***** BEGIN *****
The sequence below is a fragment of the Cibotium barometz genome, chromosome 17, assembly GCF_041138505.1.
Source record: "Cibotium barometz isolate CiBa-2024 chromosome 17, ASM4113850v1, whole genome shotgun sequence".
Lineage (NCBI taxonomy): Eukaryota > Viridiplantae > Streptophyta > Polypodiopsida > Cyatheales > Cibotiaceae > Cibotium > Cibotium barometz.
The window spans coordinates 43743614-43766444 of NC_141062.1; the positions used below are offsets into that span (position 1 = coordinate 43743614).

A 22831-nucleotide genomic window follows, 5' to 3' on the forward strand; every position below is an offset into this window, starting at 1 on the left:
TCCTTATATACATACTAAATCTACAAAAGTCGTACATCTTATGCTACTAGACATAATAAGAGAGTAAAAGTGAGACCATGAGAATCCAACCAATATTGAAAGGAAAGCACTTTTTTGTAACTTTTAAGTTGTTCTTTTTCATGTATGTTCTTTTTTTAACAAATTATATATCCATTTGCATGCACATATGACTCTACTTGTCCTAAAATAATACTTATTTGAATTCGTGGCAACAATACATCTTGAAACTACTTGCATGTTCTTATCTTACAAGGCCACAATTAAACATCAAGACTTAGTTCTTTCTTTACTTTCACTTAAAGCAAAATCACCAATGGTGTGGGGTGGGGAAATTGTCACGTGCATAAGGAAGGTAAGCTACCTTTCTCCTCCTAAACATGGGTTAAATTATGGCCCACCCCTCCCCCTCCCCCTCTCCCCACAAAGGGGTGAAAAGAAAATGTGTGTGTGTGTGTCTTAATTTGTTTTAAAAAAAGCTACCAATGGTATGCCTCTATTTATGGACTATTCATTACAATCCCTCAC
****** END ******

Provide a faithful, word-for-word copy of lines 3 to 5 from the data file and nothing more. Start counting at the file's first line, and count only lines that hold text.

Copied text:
Lineage (NCBI taxonomy): Eukaryota > Viridiplantae > Streptophyta > Polypodiopsida > Cyatheales > Cibotiaceae > Cibotium > Cibotium barometz.
The window spans coordinates 43743614-43766444 of NC_141062.1; the positions used below are offsets into that span (position 1 = coordinate 43743614).

A 22831-nucleotide genomic window follows, 5' to 3' on the forward strand; every position below is an offset into this window, starting at 1 on the left: